Heterogenous collection and indexing difficulties

I have a huge heterogenous collection( = different subclasses of data in the same collection, think ecommerce catalog type of data, where all products are in the same collection but with a hugely disjoint attribute set but with some common attributes inherited from a parent type).

There can be a few thousand such types (subclasses) each with about 50-60 attributes and they are pretty dynamic - new subtypes get added all the time. The documents can also be nested. The single collection contains a few hundred million documents.

Now, given this, the number “distinct” attributes that I need to index on the collection is pretty high a few hundred attributes perhaps and therefore that many number of indexes on the same collection approximately. With MongoDB’s 64 indexes limit, I cannot keep adding indexes ( even otherwise it’s not an approach that warms the cockles of my heart anyway). Any of these attributes are searchable and needs to be performant.

I have the following options

  • Bite the bullet and split each class into it’s own collection. This will solve the primary problem, but introduce a extensibility issue. Newer types are added all the time and the last thing I want is to keep creating collections all the time - it’s very dynamic. So this is ruled out overall. Btw, this is one of the reaons why I went with a document store to start with.
  • Secondary Indexes - Ingest data into elastic search and query ES first to retrieve document ids and retrieve actual data from Mongo. Would work, but to keep ES and Mongo in sync is another problem. Is there another way to build out a large set of secondary indexes to supplement the mongo indexes ?
  • Cache - Get the queries to run against a cache that “papers” over mongo. Too much build and long term support
  • Other workarounds such as “mapping” attributes. Create indexes on 64 attributes. This will be static but the incoming data with all it’s attributes will map to one of these 64 attributes and we’ll use this mapping information to interpret data when we read it. This ensures taht we don’t have to go beyond a fixed set of static “surrogate” attributes to index.

Thoughts ? How have you solved this problem?

Can’t seem to edit my post. The last option again is a workaround and a horribly broken design, so not my preference TBH.

Welcome back @kembhootha_k !

I would go with an option not listed yet – apply the Attribute Pattern to your data modelling use case since:

  • There is a subset of fields that share common characteristics and you may want to sort or query on that subset of fields

  • You need to add a dynamic range of attributes that may only be found in a small subset of documents

The Attribute Pattern allows you to efficiently index using key/value attribute pairs for dynamic attributes.

For more reference patterns, please see Building with Patterns: A Summary.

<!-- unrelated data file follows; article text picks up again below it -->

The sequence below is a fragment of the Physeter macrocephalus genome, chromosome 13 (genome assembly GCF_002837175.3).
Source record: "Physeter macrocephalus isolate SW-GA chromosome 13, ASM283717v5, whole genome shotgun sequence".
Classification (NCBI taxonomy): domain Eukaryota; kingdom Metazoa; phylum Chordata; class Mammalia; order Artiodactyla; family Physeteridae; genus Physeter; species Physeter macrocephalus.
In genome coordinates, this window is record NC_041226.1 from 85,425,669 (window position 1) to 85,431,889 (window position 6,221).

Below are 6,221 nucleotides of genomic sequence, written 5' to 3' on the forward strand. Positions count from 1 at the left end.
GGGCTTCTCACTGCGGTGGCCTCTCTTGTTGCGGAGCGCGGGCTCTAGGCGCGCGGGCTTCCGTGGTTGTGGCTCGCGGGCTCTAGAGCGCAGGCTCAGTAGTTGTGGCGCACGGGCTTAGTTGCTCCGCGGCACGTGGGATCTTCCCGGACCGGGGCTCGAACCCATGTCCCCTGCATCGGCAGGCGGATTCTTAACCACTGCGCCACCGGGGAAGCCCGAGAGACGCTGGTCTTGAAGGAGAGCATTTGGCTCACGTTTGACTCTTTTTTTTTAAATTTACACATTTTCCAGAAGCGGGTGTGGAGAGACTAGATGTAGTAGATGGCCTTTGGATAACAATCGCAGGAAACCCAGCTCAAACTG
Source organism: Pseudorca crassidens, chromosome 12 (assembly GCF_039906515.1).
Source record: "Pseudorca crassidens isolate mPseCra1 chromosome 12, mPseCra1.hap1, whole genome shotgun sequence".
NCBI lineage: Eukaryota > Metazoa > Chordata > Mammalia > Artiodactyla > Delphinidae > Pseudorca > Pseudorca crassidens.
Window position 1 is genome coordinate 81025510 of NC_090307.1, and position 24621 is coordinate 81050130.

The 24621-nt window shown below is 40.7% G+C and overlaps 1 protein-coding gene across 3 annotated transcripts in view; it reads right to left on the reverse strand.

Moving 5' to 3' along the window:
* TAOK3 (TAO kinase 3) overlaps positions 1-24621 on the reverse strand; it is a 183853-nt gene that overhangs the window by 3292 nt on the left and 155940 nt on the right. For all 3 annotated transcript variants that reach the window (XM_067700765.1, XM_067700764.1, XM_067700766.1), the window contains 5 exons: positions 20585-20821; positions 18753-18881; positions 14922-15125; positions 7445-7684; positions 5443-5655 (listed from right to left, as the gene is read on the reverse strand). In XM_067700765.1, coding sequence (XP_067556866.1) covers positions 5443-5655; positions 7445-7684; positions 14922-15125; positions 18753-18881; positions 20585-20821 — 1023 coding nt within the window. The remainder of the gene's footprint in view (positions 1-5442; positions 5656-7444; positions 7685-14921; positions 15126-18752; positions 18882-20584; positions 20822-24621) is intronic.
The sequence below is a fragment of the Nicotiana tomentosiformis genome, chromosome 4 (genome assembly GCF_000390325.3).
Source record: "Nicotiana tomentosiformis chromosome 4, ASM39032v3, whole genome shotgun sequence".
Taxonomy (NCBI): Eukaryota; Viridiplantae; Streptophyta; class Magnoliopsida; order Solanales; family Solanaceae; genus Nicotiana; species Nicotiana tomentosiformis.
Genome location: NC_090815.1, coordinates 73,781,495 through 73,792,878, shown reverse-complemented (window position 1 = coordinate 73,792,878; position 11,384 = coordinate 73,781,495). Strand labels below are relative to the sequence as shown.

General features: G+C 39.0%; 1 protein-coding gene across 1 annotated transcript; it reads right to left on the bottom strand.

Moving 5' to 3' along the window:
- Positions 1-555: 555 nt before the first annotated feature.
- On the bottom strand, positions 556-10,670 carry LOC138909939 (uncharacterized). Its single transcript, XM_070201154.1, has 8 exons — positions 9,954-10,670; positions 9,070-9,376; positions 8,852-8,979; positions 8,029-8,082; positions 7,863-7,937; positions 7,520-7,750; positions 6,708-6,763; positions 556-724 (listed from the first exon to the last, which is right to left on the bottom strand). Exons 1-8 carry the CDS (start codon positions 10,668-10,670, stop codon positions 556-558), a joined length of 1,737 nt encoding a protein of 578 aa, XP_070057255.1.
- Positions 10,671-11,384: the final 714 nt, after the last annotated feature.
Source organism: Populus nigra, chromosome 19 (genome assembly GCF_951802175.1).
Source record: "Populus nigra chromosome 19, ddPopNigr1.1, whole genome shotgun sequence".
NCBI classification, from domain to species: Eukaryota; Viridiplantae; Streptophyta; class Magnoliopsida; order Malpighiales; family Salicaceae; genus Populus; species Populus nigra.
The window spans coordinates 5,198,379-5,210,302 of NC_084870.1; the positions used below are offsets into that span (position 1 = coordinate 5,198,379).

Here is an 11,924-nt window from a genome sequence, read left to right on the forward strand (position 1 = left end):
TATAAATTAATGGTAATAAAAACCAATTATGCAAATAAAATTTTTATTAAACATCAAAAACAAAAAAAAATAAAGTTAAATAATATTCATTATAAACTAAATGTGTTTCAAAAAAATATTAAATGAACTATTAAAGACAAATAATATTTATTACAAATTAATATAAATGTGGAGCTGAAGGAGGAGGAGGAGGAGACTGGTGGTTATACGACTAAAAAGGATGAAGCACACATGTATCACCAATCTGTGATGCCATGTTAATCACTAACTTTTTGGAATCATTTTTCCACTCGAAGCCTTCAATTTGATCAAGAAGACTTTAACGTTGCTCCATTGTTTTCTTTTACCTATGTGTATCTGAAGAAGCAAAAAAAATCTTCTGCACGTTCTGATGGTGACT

If MongoDB Atlas is an option for your use case, Atlas Search is an integrated search solution based on Apache Lucene (similar to ES). Configuration of indexing is done via the Atlas UI/API, index sync is automatic, and queries are performed via the standard MongoDB API ($search aggregation stage).

Regards,
Stennie

1 Like

Thank you. I will have a look at the Attribute Pattern.

Further, the Atlas Search approach, is that recommended for non-analytics usecases where a small % of documents not being found on the search indexes could lead to a catastrophy? I have a 0 tolerance to out of sync data between primary store and seconday indexes.

Much appreciated!

@Stennie

Thank you for the inputs. I spent some time looking at the Attribute Pattern and it certainly would work. However, I have the following concerns with the Attribute Pattern.

  1. The Attribute Pattern seems to dilute a document store’s capabilities. Most of us use document stores like MongoDB for the fundamental tenet - of being able to have the flexibility of schemaless/extensible schema documents. Given that, the attribute pattern seems a workaround (IMHO). Put another way, it could be done with a regular(non document) database with a large vertical table that stores the attributes as keyvalue pairs (parent object id, attribute id, value as string ) without a document store?

  2. Size of indexes - If I don’t need all my attributes indexed potentially, but only some of them only (say 20-30% attributes ), the attribute pattern wouldn’t let me do that, leading to large indexes ?

  3. Doesn’t handle nested documents well ( If I have a document with flexible attributes and it has a nested document with flexible attributes, I cannot use this patterns for any arbitrary level of or type of nested document )

Sample Document For this discussion with attribute pattern

{
   "id": "A12355",
   "commonAtt1": "value1",
   "commonAtt2": "value2",
   "a":[{"k": "CustomAtt1", "v": "Value3"},{"k": "CustomAtt2", "v": "Value4"},{"k": "CustomAtt3", "v": "Value5"}]

   "childDocuments": [{
      //looks very simlar to the parent document wrt it's attributes for example
    },
    {
      //looks very simlar to the parent document wrt it's attributes for example
    }]
}